Luxury should have no borders, and should not be slotted into silos. Look at fashion – advertising for Dior, Dolce & Gabbana, Prada, Versace and the like are less about frocks than lifestyle, as are promotional images for Audemars Piguet and Rolex. Why, it is plausible to ask, are luxury hotels therefore so stuck in the Middle Ages?
Above is a book that was in my room at Four Seasons Hotel San Francisco (Kinfolk, it turns out, is a modern-luxury, skip-the-frills-and-chandeliers philosophy led by Nathan Williams, a minimalistic and basic disciple from Portland OR). But this has been a with-it hotel from the moment it opened in 2001. For a start, the 277-room hotel is integral with 104 owned residences. Yes, now every new hotel seems to have its own residences, but 17 years ago this was rare. Even more unique was to be sandwiched, marsupial style, in a 40-floor building that also has a gigantic two-floor Equinox fitness centre.
Let us consider what else makes it modern luxury. There is stunning modern art, Rothko style but much brighter, in public areas (all the interiors, by the way, are Meyer Davis). The lobby flows through a lounge and a bar on into MarKeT restaurant which, like those earlier spaces, doubles as co-working, with superb WiFi and electric sockets everywhere. There is no delineation. You can work anywhere. Or not.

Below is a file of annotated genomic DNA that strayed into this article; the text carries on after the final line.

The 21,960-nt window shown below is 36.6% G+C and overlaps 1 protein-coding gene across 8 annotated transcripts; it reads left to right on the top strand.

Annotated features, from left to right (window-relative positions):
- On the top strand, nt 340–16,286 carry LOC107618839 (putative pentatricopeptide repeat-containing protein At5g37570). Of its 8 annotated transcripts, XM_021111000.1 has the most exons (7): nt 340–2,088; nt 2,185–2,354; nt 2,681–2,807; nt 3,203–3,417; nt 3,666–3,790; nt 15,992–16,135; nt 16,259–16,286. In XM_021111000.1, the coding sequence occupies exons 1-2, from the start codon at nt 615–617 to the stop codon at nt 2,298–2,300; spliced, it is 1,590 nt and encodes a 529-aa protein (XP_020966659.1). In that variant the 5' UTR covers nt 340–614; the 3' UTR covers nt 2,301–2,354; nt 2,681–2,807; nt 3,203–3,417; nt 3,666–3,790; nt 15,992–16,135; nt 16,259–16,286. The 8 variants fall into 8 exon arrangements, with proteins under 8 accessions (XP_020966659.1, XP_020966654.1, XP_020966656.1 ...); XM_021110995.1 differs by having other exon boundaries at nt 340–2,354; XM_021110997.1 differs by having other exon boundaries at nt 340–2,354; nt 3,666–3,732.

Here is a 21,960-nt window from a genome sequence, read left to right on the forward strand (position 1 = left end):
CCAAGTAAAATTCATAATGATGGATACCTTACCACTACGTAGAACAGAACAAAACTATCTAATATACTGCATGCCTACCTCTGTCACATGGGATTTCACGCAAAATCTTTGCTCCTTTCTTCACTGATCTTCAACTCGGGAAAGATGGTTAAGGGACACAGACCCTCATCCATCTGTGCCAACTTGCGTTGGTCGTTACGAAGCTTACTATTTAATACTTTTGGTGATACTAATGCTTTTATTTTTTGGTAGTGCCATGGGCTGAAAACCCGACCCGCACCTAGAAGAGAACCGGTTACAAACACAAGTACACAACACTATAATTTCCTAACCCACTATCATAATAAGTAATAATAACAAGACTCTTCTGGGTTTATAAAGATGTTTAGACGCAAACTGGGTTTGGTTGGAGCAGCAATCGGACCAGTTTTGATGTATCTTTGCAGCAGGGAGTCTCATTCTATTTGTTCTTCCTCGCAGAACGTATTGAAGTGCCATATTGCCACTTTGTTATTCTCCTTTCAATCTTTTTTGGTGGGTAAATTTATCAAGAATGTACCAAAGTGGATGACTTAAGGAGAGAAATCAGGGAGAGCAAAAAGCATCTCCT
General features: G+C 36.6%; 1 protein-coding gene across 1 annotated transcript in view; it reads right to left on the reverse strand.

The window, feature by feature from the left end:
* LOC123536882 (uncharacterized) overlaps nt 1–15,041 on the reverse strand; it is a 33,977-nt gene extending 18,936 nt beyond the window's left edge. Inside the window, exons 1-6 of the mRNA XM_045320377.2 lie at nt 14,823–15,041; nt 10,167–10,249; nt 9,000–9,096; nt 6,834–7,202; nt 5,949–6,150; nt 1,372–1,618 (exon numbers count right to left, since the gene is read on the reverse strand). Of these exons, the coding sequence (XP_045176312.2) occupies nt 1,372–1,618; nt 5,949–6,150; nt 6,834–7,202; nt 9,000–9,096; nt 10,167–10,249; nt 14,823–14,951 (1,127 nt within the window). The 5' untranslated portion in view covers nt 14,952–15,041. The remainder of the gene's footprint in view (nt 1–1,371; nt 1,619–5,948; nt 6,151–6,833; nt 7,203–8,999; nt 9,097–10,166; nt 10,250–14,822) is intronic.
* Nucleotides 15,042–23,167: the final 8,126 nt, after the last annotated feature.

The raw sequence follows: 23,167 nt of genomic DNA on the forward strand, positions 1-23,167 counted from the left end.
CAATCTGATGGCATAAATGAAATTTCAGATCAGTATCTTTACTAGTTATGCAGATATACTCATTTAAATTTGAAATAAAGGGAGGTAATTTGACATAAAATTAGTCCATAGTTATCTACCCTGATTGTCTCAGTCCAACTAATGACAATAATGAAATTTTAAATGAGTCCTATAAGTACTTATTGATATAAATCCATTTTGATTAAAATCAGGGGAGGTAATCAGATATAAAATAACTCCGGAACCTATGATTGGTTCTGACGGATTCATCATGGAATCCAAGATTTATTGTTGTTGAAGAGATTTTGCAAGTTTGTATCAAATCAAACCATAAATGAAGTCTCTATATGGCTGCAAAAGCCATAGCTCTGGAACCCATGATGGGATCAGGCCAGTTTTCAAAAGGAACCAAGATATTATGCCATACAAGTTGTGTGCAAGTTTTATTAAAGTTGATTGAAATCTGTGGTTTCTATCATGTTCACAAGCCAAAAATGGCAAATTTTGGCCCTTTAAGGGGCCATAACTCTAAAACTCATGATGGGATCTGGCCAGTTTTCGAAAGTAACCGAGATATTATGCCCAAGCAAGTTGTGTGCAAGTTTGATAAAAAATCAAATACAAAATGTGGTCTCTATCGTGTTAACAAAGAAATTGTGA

You feel comfortable here. Be creative, if you want – the Do Not Disturb doorknob sign says ‘currently working on my next start-up’ although you are actually having the world’s longest soak, luxuriating in the Erno Laszlo toiletries (see a video of suite 1626, below). Look out of one of the end windows, over part of the Moscone Center: turn slightly left to what will be more residences, also branded Four Seasons, a gleaming 45-floor mirrored block connected to a 1903 heritage house, built in 1903 for Abraham Aronson.
Actually the Four Seasons name is going to be even better known, if that is possible. Four Seasons Hotel San Francisco at Embarcardero opens this May (like THIS gorgeous luxury hotel it is owned by Westbook Partners). THAT one is actually the senior. It started out life in 1987 as Mandarin Oriental, became Loews in 2015 and now, third time lucky. Meanwhile, it could be hard to bear Four Seasons Hotel San Francisco, the original, a luxury hotel that really understands what busy travellers want. NOW SEE SUITE 1626